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What are the symptoms of hypothermia?

Signs of hypothermia include the following:
  • Shivering
  • Numbness
  • Glassy stare
  • Indifference
  • Loss of consciousness
Shivering that stops without rewarming is a sign that the person’s condition is worsening. He or she needs immediate medical care.
Symptoms of hypothermia in adults include:
  • confusion
  • drowsiness
  • exhaustion
  • clumsy (or fumbling) hands
  • memory loss
  • shivering
  • slurred speech
Symptoms of hypothermia in babies include:
  • bright red and cold skin
  • very low energy
If you notice any of these signs, take the person’s temperature. If it is below 95°F, call 911 or get immediate medical help. A body temperature this low is an emergency.

This content originally appeared on hcavirginiaphysicians.com
 
 Dr. Kathleen Handal, MD
Emergency Medicine
Symptoms of mild hypothermia include:

  • Shivering
  • Loss of coordination
  • Confusion, irrational behavior
  • Urge to urinate

Symptoms of severe hypothermia include:

  • No longer shivering, muscles stiff and rigid
  • Stumbling
  • Slow breathing
  • Low blood pressure, weak pulse
  • Slow, irregular heartbeat
People with hypothermia generally do not realize they are experiencing it. They will usually be shivering with clumsiness or lack of coordination and exhibit slurred speech or mumbling. They will also have confusion or difficulty thinking and drowsiness. The skin may look pale and even purple or blue. Often those with hypothermia appear intoxicated. If the body continues to lose heat, they can lose consciousness.
(This answer provided for NATA by the Marist College Athletic Training Education Program.)
A person suffering from frostbite is also a candidate for hypothermia. Check for signs of hypothermia: slurred speech, apathy, clumsiness, cold abdomen, impaired judgment and drowsiness. If any of these symptoms are present, treat for hypothermia first and then treat for frostbite.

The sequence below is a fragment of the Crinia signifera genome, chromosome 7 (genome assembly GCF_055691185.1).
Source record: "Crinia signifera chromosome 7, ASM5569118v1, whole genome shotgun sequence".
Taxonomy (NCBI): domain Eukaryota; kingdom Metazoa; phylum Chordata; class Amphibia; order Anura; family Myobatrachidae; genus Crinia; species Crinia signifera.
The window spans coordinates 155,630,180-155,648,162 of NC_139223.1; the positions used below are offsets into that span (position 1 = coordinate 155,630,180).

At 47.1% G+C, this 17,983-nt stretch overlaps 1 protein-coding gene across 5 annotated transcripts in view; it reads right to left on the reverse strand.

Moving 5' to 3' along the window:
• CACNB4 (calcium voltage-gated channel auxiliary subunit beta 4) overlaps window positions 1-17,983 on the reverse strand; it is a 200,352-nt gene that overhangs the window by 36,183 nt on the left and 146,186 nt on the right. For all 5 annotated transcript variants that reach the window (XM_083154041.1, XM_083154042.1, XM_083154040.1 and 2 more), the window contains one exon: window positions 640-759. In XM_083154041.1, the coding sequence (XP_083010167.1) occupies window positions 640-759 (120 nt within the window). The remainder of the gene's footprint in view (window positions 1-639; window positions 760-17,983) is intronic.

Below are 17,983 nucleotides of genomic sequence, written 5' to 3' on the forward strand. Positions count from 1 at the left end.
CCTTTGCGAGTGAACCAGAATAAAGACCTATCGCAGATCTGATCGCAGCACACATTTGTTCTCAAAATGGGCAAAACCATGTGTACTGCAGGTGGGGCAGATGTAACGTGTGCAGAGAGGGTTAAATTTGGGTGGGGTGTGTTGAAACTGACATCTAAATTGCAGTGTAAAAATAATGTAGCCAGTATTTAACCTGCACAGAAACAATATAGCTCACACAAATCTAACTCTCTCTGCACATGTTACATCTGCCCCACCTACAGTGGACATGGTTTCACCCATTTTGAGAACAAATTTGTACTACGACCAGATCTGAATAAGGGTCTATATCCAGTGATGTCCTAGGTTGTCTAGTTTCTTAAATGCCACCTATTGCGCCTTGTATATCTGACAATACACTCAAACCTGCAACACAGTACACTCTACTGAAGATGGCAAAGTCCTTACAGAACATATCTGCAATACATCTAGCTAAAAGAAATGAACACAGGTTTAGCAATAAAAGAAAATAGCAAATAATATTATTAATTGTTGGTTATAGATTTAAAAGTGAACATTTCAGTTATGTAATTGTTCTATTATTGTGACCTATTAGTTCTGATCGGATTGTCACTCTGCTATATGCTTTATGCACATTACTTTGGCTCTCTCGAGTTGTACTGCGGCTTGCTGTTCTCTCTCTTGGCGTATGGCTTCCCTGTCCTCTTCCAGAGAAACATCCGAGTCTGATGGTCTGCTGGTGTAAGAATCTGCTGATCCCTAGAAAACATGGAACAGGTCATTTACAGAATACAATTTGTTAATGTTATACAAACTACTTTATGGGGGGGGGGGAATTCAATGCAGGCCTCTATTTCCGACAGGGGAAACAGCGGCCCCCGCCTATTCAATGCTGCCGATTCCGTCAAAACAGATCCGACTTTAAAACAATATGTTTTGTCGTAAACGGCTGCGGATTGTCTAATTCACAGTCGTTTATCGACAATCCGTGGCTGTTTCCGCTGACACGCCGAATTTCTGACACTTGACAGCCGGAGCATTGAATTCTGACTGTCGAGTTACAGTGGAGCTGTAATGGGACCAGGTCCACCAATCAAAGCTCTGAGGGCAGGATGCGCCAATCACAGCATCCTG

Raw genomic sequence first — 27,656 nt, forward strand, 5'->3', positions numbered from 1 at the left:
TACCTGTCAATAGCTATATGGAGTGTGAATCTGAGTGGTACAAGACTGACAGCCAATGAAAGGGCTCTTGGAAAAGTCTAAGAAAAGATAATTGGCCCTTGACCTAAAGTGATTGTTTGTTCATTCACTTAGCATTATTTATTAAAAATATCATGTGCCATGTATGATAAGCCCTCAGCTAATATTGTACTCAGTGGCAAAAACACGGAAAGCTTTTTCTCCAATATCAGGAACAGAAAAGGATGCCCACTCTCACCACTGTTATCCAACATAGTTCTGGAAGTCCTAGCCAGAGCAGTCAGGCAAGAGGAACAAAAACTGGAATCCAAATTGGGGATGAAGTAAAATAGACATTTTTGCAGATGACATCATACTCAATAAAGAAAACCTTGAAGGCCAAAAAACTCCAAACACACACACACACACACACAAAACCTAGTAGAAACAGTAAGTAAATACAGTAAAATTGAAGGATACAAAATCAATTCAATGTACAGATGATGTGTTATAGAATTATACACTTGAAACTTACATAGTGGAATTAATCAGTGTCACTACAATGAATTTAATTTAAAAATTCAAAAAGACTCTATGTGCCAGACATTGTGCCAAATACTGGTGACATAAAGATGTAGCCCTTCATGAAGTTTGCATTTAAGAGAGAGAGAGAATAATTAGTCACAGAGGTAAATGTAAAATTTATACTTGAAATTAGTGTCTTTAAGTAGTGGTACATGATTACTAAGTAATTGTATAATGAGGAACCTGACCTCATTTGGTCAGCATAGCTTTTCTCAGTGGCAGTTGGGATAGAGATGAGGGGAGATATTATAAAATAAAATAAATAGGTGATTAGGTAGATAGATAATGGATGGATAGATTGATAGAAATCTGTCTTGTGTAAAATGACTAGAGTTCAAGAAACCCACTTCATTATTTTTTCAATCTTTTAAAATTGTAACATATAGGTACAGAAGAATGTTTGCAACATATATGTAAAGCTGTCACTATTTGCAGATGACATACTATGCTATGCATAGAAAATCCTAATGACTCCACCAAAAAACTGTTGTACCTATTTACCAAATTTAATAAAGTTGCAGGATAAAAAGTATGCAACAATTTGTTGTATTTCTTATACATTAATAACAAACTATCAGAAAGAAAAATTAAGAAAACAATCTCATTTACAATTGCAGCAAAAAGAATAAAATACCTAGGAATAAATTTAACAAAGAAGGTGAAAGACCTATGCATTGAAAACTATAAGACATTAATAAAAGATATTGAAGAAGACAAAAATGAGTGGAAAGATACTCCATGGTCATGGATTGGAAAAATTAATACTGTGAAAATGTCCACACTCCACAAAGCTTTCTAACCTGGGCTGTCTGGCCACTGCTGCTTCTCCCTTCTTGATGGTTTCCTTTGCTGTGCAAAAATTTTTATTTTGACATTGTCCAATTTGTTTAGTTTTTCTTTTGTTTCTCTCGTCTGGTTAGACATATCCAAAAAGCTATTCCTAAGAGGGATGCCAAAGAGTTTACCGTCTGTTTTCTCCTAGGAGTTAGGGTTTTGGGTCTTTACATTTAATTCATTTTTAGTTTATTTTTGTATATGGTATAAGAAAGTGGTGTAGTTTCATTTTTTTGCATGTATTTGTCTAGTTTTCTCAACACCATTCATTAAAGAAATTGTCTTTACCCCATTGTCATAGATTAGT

Mild or Moderate Hypothermia
  • Get out of the cold and wind.
  • Get into dry, warm clothing. Make sure your head is covered.
  • Remove your feet from the cold ground.
  • Warm yourself by wrapping up in a blanket or sleeping bag.
  • Drink nonalcoholic, warm liquids. If you are treating another person and he or she is unconscious or vomiting, do not give him or her beverages to drink.

Severe Hypothermia

If the person you are treating is not improving and professional help is not available, place him or her in a warm bath, 100°F to 105°F (37.8°C to 40.5°C), for 20 to 40 minutes.
Alfred D. Sacchetti, MD
Emergency Medicine
Symptoms of hypothermia develop when prolonged exposure to the cold causes the body's core temperature to drop below 95 degrees Fahrenheit (normal body temperature is 98.6).

The body shivers to produce heat through muscle activity and blood vessels temporarily narrow. Eventually, the heart and liver produce less heat, effectively shutting down to preserve whatever warmth is left and protect the brain. Breathing, heart rate and brain activity slow. Warning signs of hypothermia include:
  • shivering
  • slow, shallow breathing
  • a weak pulse
  • confusion and memory loss
  • drowsiness or exhaustion
  • slurred or mumbled speech
  • loss of coordination
In severe cases, a person with hypothermia may fall unconscious. The skin may be dark and puffy, and the muscles rigid. In infants, signs include bright red, cold skin and low energy.
 
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Please note, the information contained on this website is provided to supplement the care provided by your physician. It is not intended to be a substitute for professional medical advice. Always seek the advice of a qualified health care provider if you have questions regarding your medical condition or before starting any new treatment. In the event of a medical emergency always call 911 or proceed to your nearest emergency care facility.
Leigh Vinocur, MD
Emergency Medicine
If you do not escape the elements and treat your hypothermia, it can become rapidly fatal. In the emergency room the progressive symptoms of hypothermia are described as the “umbles”: fumbles and stumbles, then mumbles and grumbles. First you can lose your coordination, fumbling and stumbling around. Second, you may start to lose consciousness, exhibiting slurred speech, mumbling and grumbling. Eventually, you can become completely unconsciousness and go into cardiac arrest.

This content originally appeared on doctoroz.com.
 

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Important: This content reflects information from various individuals and organizations and may offer alternative or opposing points of view. It should not be used for medical advice, diagnosis or treatment. As always, you should consult with your healthcare provider about your specific health needs.